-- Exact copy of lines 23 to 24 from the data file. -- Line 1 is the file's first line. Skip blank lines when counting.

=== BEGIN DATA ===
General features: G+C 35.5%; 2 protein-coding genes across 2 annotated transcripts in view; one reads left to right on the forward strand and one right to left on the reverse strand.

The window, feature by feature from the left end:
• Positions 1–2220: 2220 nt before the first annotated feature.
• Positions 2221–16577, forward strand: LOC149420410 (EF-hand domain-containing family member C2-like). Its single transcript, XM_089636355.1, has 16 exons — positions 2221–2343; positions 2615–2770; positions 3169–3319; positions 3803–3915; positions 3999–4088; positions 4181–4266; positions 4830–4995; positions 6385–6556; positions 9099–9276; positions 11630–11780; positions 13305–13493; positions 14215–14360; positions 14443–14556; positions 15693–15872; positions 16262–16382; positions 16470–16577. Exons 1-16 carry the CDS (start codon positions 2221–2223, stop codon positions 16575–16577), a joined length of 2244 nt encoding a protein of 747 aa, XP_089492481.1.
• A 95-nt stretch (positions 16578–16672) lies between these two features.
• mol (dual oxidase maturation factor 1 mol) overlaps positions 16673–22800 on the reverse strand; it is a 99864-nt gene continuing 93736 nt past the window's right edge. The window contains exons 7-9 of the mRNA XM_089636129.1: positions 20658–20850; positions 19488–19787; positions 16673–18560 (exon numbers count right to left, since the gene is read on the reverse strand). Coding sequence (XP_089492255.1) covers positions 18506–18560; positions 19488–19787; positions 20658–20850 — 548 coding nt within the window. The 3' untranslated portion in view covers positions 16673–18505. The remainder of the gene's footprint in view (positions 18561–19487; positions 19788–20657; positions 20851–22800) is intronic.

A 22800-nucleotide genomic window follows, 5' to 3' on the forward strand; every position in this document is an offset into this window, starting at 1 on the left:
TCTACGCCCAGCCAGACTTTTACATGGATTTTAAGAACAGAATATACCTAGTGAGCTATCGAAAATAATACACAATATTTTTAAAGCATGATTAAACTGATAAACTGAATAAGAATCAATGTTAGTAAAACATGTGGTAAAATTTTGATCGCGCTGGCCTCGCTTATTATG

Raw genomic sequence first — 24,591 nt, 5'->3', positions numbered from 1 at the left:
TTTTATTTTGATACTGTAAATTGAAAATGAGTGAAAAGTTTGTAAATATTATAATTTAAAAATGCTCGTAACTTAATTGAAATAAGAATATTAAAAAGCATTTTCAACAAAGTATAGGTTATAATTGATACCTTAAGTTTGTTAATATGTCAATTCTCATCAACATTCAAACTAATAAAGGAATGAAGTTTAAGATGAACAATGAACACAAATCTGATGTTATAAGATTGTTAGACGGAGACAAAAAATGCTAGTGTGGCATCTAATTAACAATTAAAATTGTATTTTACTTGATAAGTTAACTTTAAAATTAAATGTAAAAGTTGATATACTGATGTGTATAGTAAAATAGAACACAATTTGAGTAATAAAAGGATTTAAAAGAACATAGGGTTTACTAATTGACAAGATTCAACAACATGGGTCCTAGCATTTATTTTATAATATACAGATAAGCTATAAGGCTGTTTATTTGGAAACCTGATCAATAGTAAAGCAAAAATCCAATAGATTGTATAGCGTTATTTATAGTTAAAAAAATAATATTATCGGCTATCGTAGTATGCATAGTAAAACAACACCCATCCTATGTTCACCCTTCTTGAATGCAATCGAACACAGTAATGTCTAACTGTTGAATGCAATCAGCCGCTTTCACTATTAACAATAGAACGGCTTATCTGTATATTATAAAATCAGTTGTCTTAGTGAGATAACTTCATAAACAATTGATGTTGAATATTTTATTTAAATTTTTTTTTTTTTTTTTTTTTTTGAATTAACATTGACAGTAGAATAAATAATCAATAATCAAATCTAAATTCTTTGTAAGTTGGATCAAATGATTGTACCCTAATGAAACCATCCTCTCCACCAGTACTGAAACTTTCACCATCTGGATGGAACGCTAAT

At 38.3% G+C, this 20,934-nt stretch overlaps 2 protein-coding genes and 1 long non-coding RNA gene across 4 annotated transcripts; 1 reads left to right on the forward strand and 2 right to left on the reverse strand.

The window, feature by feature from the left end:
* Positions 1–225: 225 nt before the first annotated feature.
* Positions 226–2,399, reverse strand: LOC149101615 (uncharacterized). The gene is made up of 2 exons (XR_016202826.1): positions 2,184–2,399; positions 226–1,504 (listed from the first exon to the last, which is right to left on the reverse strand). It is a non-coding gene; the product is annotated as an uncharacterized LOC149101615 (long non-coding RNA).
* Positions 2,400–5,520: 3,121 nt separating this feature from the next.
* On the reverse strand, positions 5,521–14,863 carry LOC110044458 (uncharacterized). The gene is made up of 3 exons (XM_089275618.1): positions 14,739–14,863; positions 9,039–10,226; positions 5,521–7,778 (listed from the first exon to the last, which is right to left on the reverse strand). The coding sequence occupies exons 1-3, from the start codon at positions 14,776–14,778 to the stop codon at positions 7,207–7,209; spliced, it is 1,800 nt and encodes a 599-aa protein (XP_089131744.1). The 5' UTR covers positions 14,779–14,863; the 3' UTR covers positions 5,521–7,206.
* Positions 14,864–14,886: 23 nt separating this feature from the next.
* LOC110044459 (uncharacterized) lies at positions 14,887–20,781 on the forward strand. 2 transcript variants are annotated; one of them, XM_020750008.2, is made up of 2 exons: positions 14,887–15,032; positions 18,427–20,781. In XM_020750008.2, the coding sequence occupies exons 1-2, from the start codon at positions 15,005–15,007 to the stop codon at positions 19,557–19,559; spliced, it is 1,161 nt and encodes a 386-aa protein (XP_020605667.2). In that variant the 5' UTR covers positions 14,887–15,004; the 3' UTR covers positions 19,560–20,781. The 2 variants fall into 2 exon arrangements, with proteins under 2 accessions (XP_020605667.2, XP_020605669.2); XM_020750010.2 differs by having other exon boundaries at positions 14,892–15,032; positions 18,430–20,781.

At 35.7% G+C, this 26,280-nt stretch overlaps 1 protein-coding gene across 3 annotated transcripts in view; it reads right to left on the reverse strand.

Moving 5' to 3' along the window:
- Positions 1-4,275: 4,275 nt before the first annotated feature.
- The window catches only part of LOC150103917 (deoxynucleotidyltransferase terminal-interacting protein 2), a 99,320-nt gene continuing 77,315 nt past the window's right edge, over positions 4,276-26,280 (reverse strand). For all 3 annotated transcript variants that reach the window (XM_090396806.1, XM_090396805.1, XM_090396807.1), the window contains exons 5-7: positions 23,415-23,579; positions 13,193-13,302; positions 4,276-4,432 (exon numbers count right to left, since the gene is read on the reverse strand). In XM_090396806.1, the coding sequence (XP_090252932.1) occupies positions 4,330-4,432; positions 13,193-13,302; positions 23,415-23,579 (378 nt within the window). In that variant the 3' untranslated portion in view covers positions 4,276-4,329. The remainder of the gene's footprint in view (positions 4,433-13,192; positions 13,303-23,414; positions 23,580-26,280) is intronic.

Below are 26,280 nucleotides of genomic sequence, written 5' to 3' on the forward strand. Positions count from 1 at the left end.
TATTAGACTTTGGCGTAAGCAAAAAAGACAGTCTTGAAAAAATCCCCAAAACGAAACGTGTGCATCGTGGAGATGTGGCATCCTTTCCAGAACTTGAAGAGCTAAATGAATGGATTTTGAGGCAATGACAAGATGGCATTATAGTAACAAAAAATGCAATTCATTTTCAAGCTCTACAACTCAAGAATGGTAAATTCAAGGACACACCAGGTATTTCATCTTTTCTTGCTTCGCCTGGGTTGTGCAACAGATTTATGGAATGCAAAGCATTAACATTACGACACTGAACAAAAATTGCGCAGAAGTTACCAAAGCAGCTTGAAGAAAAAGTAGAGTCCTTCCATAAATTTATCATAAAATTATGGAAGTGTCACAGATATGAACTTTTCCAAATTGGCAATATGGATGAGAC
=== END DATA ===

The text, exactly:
Below are 26,280 nucleotides of genomic sequence, written 5' to 3' on the forward strand. Positions count from 1 at the left end.
TATTAGACTTTGGCGTAAGCAAAAAAGACAGTCTTGAAAAAATCCCCAAAACGAAACGTGTGCATCGTGGAGATGTGGCATCCTTTCCAGAACTTGAAGAGCTAAATGAATGGATTTTGAGGCAATGACAAGATGGCATTATAGTAACAAAAAATGCAATTCATTTTCAAGCTCTACAACTCAAGAATGGTAAATTCAAGGACACACCAGGTATTTCATCTTTTCTTGCTTCGCCTGGGTTGTGCAACAGATTTATGGAATGCAAAGCATTAACATTACGACACTGAACAAAAATTGCGCAGAAGTTACCAAAGCAGCTTGAAGAAAAAGTAGAGTCCTTCCATAAATTTATCATAAAATTATGGAAGTGTCACAGATATGAACTTTTCCAAATTGGCAATATGGATGAGAC